Frequently Asked Questions
Bankruptcy can be a complex, confusing, and involved process for those who are already under stress due to financial problems. Contact experienced attorney Kim MacLeod today for a free initial consultation regarding Chapter 7 and Chapter 13 bankruptcy.
Kim realizes that you need relief from your financial burdens and is dedicated to giving you one-on-one attention, providing you with the information to help you make an informed, reasoned decision about filing bankruptcy, and assisting you in filing the type of case that best meets your needs. To help you in this process, here are some answers to questions you may have regarding bankruptcy and related issues.
Does it make sense for me to file bankruptcy?
If you are:
- Stressed out by your financial obligations
- Living paycheck to paycheck or incurring more debt in order to make minimum monthly payments
- Struggling to cover all of your monthly living expenses including credit card payments and medical bills
- Tired of getting aggressive creditor calls at home and at work
- Bombarded with late notices and collection letters
- Dealing with lawsuits, judgments and/or garnishments of wages or bank accounts
- Facing the foreclosure of your home or repossession of a vehicle
- Without a valid driver’s license due to unpaid tickets and court fines
- Realizing it will take many years to repay your debts at the small monthly payments that are all you can afford to pay
- Overwhelmed by your financial situation,
Why should I hire an attorney?
Modern bankruptcy involves many complex variables and may be difficult to navigate on your own. An experienced, caring attorney who can guide you through the process may be the key to accomplishing your debt relief goals.
How long does the whole bankruptcy process take, once my case is filed with the court?
A typical Chapter 7 bankruptcy case, where there are no non-protected assets available for sale or liquidation by the court-appointed Trustee overseeing your case, takes about 90 to 120 days from the time your bankruptcy petition and schedules are filed with the court to the date upon which you receive your discharge.
A Chapter 13 bankruptcy consolidation repayment plan will generally last from 3 to 5 years after the date your bankruptcy petition, schedules and Chapter 13 plan are filed, and the length of your case will depend on a number of factors that an experienced bankruptcy attorney like Kim MacLeod can review with you.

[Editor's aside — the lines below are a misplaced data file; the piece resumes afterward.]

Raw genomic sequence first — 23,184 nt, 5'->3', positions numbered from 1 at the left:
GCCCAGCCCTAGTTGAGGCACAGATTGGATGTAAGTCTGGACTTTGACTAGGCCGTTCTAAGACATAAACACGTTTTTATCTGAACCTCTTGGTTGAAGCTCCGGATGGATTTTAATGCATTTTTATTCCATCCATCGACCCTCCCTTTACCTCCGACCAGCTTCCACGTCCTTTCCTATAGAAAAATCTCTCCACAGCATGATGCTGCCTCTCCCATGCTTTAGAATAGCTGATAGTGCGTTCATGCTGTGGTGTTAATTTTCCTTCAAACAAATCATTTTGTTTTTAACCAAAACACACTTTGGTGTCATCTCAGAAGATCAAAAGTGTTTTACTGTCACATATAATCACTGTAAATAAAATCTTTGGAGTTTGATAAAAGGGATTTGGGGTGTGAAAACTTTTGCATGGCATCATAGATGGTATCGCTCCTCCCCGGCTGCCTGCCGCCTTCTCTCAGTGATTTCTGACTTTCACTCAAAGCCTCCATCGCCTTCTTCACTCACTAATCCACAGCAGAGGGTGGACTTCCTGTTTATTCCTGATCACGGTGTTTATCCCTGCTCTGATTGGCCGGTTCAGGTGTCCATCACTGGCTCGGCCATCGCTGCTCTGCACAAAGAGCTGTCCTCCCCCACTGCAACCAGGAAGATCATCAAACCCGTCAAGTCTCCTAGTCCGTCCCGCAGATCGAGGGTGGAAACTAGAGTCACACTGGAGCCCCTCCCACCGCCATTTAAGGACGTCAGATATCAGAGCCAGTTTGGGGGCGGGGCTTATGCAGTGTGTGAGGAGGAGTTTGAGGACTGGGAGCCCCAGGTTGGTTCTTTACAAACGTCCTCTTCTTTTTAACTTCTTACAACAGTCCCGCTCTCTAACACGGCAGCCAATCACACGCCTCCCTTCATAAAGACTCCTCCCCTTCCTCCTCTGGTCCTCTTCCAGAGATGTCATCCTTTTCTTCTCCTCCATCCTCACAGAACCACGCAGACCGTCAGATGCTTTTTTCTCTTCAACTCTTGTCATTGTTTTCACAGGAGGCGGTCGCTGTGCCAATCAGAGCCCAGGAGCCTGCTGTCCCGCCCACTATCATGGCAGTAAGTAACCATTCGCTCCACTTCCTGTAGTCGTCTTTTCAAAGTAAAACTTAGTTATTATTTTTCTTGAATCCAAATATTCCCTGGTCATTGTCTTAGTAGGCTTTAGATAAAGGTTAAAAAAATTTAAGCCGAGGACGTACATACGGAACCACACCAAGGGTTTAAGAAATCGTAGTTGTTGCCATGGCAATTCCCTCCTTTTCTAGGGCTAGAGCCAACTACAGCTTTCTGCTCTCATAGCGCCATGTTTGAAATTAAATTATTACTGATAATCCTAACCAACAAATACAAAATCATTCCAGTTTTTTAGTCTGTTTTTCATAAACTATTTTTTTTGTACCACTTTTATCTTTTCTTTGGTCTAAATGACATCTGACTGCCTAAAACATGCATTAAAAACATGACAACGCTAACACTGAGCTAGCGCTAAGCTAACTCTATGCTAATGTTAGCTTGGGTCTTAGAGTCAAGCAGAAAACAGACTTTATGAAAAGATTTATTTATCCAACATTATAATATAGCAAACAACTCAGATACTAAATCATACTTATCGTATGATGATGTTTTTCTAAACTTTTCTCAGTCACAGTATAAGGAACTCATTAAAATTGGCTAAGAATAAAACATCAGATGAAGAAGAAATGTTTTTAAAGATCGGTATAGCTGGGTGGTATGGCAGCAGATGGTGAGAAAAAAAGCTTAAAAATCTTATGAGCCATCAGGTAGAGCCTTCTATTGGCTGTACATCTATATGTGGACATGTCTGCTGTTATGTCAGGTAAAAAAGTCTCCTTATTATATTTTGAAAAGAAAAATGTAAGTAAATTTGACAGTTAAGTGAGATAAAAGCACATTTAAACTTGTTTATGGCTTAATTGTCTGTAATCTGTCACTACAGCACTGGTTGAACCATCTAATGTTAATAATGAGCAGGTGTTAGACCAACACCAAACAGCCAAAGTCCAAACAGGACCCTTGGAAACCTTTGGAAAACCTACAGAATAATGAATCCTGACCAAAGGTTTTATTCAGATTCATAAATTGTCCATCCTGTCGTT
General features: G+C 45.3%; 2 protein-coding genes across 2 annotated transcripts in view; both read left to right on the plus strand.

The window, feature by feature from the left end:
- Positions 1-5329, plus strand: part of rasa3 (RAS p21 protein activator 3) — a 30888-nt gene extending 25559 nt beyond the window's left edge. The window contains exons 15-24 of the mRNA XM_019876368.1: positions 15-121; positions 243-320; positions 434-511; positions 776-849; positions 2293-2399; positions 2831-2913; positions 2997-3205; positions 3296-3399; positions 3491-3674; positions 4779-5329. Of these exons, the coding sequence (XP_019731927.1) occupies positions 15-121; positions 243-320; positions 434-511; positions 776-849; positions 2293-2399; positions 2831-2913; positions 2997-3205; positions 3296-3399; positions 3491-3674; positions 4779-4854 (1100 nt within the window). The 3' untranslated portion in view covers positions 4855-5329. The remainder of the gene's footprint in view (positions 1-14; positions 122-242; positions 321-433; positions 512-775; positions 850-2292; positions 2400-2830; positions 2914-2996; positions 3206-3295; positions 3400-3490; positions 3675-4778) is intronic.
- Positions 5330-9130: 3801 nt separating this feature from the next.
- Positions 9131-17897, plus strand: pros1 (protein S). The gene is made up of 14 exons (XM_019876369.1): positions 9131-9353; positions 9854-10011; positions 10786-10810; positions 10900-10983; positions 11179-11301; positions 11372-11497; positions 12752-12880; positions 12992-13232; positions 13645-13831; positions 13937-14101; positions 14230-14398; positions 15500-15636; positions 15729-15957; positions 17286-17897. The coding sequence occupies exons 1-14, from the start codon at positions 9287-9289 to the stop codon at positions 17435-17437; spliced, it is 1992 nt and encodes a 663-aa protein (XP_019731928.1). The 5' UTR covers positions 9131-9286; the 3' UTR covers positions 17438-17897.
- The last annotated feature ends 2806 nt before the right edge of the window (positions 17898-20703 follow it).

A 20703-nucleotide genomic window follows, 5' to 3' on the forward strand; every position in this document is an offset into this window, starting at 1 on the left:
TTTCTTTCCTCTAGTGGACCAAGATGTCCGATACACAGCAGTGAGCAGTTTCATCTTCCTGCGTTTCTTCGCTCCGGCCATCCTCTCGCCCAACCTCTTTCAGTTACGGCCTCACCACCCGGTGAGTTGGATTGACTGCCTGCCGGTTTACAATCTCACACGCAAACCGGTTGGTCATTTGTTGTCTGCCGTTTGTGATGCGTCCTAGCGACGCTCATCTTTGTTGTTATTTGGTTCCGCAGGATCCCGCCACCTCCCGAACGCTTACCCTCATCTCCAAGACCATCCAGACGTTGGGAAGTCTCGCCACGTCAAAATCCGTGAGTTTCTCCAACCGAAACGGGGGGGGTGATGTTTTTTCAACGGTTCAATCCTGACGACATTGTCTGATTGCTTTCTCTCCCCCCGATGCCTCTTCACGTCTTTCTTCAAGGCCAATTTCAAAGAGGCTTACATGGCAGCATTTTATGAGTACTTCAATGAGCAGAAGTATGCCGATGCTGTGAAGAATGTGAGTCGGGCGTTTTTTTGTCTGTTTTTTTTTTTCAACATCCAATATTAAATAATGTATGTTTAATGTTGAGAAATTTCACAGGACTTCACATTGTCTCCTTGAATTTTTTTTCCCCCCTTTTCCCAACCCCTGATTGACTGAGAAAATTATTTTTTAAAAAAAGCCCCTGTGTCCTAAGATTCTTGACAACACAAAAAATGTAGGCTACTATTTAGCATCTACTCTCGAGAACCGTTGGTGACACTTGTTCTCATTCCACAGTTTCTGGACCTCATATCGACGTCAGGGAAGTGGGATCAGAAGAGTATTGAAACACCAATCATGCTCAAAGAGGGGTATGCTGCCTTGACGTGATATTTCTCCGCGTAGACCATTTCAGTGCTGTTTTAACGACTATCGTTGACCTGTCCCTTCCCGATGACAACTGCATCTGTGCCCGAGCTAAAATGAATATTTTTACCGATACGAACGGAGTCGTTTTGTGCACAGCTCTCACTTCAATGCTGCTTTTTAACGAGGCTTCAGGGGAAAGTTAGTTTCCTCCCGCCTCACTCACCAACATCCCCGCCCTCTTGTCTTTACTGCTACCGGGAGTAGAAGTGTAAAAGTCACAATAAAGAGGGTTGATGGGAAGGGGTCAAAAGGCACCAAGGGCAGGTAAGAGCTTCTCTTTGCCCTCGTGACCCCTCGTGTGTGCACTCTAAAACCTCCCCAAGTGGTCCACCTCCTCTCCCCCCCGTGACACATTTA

What kinds of debts cannot be wiped out in bankruptcy?
Generally, in a bankruptcy case, you will not be able to discharge, or get rid of:
- Debts for child support and alimony
- Most student loans
- Recent federal, state, and local taxes
- Obligations you fail to list in your bankruptcy schedules
- Debts incurred as a result of driving while intoxicated
- Obligations incurred through fraud
- Criminal restitution, court fines and fees.
All of these debts will survive a Chapter 7 case, but it may be possible for you to file a Chapter 13 repayment plan and pay these obligations back over time. Specifics regarding the debts you will be able to eliminate with Chapter 7 or pay back through Chapter 13 will be reviewed with you when you meet with the attorney.
Will collection efforts stop once I file a bankruptcy?
When you file a bankruptcy case, a blanket protection called an “automatic stay” immediately goes into effect and generally protects you and your property against collection efforts. Creditors are supposed to stop garnishments and collection pursuits and must hold off on any repossessions or foreclosures of your property.
However, under bankruptcy law, the collection of child support and alimony may still be allowed and may not be stayed by your bankruptcy filing. At your consultation, the attorney can elaborate about how each type of bankruptcy will affect the collection of child support and spousal support/alimony/maintenance.
If you are behind on house or car payments, filing a Chapter 7 bankruptcy may only temporarily stop the creditor secured by the property from foreclosing or repossessing, and filing a Chapter 13 debt consolidation plan may be the alternative you need as it will give you time to catch up the past-due amounts.